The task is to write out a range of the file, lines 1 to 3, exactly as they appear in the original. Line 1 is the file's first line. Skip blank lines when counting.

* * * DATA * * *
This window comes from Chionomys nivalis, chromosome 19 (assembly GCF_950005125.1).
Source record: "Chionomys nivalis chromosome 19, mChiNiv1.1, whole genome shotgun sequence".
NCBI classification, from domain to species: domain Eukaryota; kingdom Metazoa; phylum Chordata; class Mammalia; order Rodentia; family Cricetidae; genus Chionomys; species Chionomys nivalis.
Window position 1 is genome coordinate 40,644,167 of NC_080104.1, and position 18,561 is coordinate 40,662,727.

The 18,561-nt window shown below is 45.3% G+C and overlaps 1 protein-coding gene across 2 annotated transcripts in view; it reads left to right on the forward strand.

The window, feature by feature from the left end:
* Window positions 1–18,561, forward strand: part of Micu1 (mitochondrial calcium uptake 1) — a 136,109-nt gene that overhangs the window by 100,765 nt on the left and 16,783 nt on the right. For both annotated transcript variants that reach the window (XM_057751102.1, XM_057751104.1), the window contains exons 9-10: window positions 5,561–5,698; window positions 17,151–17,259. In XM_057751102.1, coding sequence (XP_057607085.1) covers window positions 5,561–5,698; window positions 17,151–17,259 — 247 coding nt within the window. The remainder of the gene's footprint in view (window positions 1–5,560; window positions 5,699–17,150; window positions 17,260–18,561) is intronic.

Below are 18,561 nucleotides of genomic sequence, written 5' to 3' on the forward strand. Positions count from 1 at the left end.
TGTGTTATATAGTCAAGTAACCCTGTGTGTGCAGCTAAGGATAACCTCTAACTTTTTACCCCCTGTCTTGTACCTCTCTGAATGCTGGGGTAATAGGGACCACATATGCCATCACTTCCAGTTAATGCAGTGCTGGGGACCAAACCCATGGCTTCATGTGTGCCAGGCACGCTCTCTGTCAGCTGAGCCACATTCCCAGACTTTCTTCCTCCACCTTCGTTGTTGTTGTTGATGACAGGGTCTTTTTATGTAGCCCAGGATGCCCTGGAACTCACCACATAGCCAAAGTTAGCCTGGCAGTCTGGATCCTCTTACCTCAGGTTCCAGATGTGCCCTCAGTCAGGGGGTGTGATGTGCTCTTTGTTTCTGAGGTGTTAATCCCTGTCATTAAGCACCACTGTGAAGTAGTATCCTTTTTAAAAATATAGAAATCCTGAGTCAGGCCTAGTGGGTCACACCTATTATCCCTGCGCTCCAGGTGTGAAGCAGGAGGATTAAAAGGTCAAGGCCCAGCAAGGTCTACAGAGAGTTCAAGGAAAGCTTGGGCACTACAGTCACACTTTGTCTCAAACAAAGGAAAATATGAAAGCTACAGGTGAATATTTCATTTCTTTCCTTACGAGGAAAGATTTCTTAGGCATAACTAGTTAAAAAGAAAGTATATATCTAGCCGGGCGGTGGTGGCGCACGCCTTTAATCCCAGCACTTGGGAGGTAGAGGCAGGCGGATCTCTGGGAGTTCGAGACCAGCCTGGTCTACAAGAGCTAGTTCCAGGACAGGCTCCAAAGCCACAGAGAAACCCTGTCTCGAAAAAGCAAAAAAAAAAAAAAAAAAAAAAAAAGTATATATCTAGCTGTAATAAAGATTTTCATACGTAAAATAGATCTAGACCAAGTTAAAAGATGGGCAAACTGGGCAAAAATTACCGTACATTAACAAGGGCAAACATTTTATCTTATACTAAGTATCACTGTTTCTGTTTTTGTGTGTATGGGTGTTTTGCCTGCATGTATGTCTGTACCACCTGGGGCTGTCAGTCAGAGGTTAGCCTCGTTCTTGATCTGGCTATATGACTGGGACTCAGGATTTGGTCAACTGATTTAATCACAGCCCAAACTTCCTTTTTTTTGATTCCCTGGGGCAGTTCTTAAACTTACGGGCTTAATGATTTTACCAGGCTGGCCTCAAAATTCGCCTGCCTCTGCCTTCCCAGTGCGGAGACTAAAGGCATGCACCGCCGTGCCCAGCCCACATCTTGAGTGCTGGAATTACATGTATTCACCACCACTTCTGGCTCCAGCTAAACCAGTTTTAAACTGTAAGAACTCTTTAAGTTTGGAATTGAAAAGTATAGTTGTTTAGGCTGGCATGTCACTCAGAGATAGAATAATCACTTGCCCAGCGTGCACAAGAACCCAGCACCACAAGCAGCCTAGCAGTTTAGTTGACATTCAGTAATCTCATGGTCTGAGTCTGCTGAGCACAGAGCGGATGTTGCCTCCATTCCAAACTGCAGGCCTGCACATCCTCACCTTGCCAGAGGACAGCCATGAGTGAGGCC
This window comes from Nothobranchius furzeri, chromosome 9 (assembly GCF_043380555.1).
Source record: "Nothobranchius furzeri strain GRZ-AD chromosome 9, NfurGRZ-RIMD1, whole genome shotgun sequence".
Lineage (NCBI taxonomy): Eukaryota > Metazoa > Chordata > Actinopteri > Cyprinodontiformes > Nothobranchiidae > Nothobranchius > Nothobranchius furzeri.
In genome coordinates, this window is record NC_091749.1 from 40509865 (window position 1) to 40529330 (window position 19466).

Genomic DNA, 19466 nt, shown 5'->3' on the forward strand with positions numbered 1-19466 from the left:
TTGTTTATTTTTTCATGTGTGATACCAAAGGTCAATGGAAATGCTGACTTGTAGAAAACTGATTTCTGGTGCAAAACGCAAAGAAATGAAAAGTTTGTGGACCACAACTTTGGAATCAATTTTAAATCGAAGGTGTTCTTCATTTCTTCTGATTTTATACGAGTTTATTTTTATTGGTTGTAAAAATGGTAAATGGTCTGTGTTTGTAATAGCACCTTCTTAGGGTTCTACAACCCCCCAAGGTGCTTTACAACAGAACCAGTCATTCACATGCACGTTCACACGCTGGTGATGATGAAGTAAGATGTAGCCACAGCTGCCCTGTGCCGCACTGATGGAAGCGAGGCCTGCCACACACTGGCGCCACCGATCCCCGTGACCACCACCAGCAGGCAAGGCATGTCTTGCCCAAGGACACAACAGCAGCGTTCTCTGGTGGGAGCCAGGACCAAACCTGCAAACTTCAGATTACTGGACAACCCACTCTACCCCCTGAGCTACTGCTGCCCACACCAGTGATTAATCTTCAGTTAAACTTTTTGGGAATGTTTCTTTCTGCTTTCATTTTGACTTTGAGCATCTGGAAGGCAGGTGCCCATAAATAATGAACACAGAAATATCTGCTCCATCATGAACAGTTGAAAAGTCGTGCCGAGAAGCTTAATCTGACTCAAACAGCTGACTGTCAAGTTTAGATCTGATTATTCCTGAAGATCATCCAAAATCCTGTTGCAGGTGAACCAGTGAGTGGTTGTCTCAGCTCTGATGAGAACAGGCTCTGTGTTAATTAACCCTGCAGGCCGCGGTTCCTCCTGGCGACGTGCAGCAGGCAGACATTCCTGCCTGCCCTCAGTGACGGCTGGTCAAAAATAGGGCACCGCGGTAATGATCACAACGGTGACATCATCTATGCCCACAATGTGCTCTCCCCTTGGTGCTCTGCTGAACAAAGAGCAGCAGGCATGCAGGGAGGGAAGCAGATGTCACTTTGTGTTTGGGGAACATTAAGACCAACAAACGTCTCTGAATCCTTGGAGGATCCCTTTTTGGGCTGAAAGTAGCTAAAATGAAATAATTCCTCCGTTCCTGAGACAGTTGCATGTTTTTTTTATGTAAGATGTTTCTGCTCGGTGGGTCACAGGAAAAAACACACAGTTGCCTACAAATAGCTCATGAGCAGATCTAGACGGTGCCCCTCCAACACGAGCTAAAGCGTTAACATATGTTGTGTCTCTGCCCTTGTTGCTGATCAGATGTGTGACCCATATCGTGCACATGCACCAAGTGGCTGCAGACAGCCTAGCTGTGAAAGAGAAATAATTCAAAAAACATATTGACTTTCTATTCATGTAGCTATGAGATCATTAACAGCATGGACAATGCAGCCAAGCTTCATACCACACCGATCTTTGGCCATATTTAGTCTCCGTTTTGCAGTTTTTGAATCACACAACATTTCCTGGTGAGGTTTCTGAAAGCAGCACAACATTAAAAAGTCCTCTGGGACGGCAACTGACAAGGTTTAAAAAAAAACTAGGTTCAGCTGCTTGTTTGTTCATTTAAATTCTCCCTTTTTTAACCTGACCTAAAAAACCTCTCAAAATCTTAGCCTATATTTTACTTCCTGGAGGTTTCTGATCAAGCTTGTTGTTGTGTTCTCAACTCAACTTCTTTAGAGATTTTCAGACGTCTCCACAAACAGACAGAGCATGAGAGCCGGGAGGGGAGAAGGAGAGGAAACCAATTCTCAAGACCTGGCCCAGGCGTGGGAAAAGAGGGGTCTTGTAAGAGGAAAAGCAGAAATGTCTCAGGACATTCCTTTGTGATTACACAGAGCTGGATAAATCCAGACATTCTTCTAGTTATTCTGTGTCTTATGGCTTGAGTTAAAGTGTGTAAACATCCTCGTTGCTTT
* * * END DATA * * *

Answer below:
This window comes from Chionomys nivalis, chromosome 19 (assembly GCF_950005125.1).
Source record: "Chionomys nivalis chromosome 19, mChiNiv1.1, whole genome shotgun sequence".
NCBI classification, from domain to species: domain Eukaryota; kingdom Metazoa; phylum Chordata; class Mammalia; order Rodentia; family Cricetidae; genus Chionomys; species Chionomys nivalis.